It has been a turbulent few months for the subject of prayers being part of the formal agenda at council meetings. The High Court ruled against prayers being included in an agenda under the Local Government Act 1972. Then, The Localism Act trumped that ruling by allowing council’s if they wish to have prayers included on the council agenda.
This point of should prayers be or not part of the agenda for the full meeting of Cornwall Council. Over 29 Councillors spoke during this debate, with the majority of those speakers supportive of prayer’s being part of the council agenda.
I have blogged before about being apathetic towards religion and can see both sides viewpoint. The one point I disagreed with in the original motion was prayers should be only Christian. I feel if we should have prayers they should be fully inclusive of the people we represent. I therefore, put in an amendment seconded by John Pollard and is as follows (option 3 in the agenda):
“Commence a practice of saying prayers of different religions on a rotational basis as part of the formal agenda for Council meetings.”
I felt this was a sensible solution to allow other faiths to have the ability if they wanted to be able to take part in prayers. My motion was narrowly defeated, and the vote was carried for Christian (only) prayers to be part of the formal agenda.
This resolution will no doubt have an impact on many other local authorities throughout England and Wales. As many will now follow Cornwall Council’s lead and re-introduce prayers post the High Court Bideford judgement.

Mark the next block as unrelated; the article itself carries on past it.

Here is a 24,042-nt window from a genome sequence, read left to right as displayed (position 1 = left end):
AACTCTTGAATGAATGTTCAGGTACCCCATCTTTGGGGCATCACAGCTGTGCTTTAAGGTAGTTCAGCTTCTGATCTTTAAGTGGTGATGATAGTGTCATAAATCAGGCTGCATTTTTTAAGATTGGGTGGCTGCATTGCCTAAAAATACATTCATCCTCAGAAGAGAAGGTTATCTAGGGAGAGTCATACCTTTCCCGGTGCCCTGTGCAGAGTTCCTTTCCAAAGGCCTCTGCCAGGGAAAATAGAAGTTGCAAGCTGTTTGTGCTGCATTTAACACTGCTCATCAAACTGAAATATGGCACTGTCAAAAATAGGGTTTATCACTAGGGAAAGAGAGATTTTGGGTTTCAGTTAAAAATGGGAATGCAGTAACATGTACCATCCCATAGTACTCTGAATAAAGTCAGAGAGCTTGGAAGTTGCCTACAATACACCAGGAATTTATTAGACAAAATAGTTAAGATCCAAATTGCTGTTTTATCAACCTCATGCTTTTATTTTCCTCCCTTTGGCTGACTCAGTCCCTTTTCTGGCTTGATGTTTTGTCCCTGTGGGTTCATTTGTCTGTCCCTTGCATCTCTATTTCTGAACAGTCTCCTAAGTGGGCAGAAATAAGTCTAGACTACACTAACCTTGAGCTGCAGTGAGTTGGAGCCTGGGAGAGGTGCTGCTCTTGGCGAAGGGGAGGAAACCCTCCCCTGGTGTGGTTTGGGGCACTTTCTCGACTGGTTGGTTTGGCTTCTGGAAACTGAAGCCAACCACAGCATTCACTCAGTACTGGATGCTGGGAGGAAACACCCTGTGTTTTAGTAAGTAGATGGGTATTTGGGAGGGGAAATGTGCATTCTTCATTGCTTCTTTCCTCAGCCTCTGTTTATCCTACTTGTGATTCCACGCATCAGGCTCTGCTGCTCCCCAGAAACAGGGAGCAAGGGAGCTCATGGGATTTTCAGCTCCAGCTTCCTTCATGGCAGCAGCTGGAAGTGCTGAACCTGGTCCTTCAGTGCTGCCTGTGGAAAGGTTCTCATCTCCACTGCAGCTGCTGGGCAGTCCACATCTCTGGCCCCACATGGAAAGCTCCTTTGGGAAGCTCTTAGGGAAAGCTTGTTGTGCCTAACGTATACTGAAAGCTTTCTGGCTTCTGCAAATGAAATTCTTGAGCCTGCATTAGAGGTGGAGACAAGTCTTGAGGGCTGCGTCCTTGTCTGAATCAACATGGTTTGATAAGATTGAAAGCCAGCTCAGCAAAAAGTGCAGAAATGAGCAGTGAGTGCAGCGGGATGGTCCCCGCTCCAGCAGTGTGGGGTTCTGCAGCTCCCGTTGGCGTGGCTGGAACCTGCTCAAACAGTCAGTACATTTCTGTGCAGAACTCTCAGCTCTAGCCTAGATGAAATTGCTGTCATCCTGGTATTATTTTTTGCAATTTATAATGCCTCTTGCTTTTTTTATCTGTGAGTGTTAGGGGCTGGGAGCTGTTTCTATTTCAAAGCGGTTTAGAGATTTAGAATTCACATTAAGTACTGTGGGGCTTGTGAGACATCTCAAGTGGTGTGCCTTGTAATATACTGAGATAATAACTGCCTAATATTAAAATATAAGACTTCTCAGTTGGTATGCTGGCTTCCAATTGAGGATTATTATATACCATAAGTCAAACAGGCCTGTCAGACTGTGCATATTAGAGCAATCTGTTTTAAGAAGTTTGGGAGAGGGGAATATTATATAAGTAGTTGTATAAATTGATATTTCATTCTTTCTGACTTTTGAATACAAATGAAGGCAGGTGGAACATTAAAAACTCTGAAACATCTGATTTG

It will be interesting to see if any legal challenge will come post the decision at todays Cornwall Council meeting.
Tuesdays meeting of the full membership of Cornwall Council has included on the agenda a recommendation to bring back the practice of having prayers said at the start of a council meeting, or continue the current practice post the Bideford Council High Court case. That recommendation is as follows:
(1) That it be determined whether or not to revert to the practice of holding prayers during Full Council meetings following consideration of the options set out at paragraph 3.8 of this report; and
(2) If Members decide to include prayers as part of the formal Council agenda of future meetings, it be agreed that both elected Members and officers be free to remain but not to participate in or to leave the Council Chamber for the duration of the agenda item on prayers.
Now you might be wondering way the council is discussing this after all the High Court has given judgement (subject to any appeal). The simple reason is since February 18th The Localism Act became law. This piece of legislation gives councils the power to do this under Section 1 of the Localism Act, provides in general terms, a local authority has the power to do anything an individual may do. This considerably broadens the power of Council beyond the powers contained in the 1972 Act which were the subject of the Bideford judgment.
My view is if, and I suspect there will be some resistance to prayers being part of council business, I would like to see prayers from different faiths. After all, not everyone at the council, or in Cornwall is a Anglican. However, nothing is ever simple, especially at Cornwall Council.
Prayers being on the official agenda of any council meeting was not seen as hotly contested issue. Those who disagreed with them stood outside until they were completed. While this for some was not desirable, it was accepted as a compromise. However, the recent High Court case concerning Bideford Town Council and the National Secular Society has certainly put the fox in the hen-house. The ruling, subject to the full legal explanation, makes it unlawful for prayers to be part of the official agenda.